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Nun tells of her mission against death penalty

The Davis Enterprise, April 26, 2004

The details are painfully vivid as Sister Helen Prejean recalls the first execution she ever witnessed. She describes the death penalty as "surreal."

Guards shave the prisoner's head and eyebrows, dress him in a clean white T-shirt and cut off the left leg of his pants. They walk him into the chamber and behind the wall is the executioner, "paid $400 for the man he kills tonight." He pumps 1900 volts, lets the body cool, then pumps 500 volts and 1900 volts again. What had been a human being is now a corpse.

"It was 1984 and everyone thought the death penalty was fine ... my mission was born," Prejean said. "And I started talking to anyone who would listen to me."

One of the world's most prominent death penalty opponents and author of the Pulitzer-nominated book, "Dead Man Walking," Prejean shared her experiences at the Mondavi Center for Performing Arts at UC Davis on Friday night.

Her lecture was the 5th and final installment of the Distinguished Speakers' Series. During the introduction, Celeste Rose, vice chancellor of university relations, said next season's list of speakers, including Pulitzer Prize winning author Toni Morrison, will be announced May 5.

Prejean took the crowd on a journey from writing her first letter to a death row inmate to writing a book that was later made into an Oscar-winning movie starring Susan Sarandon and Sean Penn.

In her strong Louisiana accent, Prejean spoke passionately against the death penalty. She believes all life should be given a chance and should be treated with dignity.

"Killing is wrong," she said. "We have gassed, shot, hung, electrocuted and lethal injected 908 people (in the United States)."

Prejean urged audience members to ask themselves whether they could kill one of these prisoners, or whether they would have to hire another person to do it.

"What we need is to awaken our hearts in America that we don't need state-sanctioned death," Prejean said.

In 1981, she began a prison ministry and has since accompanied three men to the electric chair and witnessed their deaths.

Prejean said when she wrote to the 1st man and he wrote back, a connection between 2 human beings was created and she couldn't walk away. When he asked her to be his spiritual adviser, she agreed.

"I was scared -- ooh, was I scared. I'd never been in a prison before," Prejean said.

On that 1st visit, she remembers hearing the guards bring him down the hall. She recalls his voice, with a Cajun accent, and his chains and shackles dragging across the floor. When they brought him into the room, she looked through the mesh window and saw him for the 1st time -- the face of a death row prisoner, the worst of the worst.

"I was shocked at how human he looked," Prejean said. "What did I think? Did I expect a monster?"

Prejean read a newspaper article detailing the gruesome attack by the inmate, Patrick, and his brother.

"And now I know what they did and it's just unspeakable. This is every parent's worst nightmare. These kids go on a Friday night to a football game and they never come back," she said.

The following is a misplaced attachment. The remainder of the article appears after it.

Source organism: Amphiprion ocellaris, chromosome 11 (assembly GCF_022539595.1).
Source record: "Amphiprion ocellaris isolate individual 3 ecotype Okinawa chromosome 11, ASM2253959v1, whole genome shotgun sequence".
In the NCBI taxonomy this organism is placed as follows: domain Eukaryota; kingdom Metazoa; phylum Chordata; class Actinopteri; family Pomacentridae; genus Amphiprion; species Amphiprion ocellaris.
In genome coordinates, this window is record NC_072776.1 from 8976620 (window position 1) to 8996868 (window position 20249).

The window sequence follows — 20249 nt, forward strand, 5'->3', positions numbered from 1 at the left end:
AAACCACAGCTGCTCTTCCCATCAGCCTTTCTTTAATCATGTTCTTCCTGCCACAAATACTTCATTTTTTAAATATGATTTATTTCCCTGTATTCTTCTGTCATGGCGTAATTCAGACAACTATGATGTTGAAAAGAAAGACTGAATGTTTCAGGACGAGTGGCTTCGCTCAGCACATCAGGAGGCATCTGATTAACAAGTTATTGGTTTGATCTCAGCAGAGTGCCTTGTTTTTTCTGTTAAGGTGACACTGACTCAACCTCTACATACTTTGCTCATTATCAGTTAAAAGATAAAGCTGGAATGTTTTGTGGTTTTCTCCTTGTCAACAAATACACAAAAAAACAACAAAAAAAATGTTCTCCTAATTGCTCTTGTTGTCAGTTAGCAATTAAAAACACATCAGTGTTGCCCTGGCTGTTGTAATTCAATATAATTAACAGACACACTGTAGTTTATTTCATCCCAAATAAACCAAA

After the game, the boy and his girlfriend had driven out to lover's lane. Patrick and his brother approached the car with guns, told the couple they were trespassing and forced them to walk away from the car "to meet the property owner." The teens were later found with their faces down in the wet grass, shot in the back of the head. The girl had been raped.

"It was all so messed up," Prejean said.

Patrick's brother killed the 2 teenagers, but Patrick was the only one sentenced to death, Prejean said.

She later noted that only 2 % of convicted killers are given the death penalty and capital punishment is seldom sought when people of color are killed.

"We can't just say we're going to kill the killers sometimes," Prejean said.

Juries are instructed to give the death penalty only for the most heinous crimes. But, she said, every murder is a terrible crime that takes away a unique and irreplaceable human life.

Prejean said the death penalty is "about 98 % political symbolism."

For example, she said, New York Gov. George Pataki reinstated the death penalty in that state, saying capital punishment was needed to deter crime. Since then, only 6 people have been put on death row at a cost of $120 million, Prejean said.

Just think, she said, what could be done with $120 million to make a difference in children's lives, with the Head Start program or health care.

Prejean said California spends $5 billion on the prison system and that 50% of the prisoners are functionally illiterate.

Prejean said her home state of Louisiana has the highest incarceration rate. Prisons there have old folks homes and hospice programs, she said, because once a criminal is put in jail, they rarely come out.

"We're doing a throw-away system and building a bigger and bigger system of throwing them behind the walls," Prejean said.

And threatening them with death, she said, is not the answer.

"The death penalty doesn't make people feel remorse," Prejean said.

While Patrick was remorseful, another death row inmate, Robert, was not. The death penalty made him become tougher, trying to beat it.

"He winked at me from the electric chair when he sat in it," Prejean said.

In the movie of "Dead Man Walking," Prejean said the main character is a composite of the 1st 2 death row inmates that she met.

Prejean said Sarandon was reading her book and wanted to make it into a movie because it would take the American people on a deeper journey than most films.

"That's just a miracle that that happened," Prejean said.

"When you do a book, it's like a child; it has legs and goes wherever it wants to go," Prejean said.

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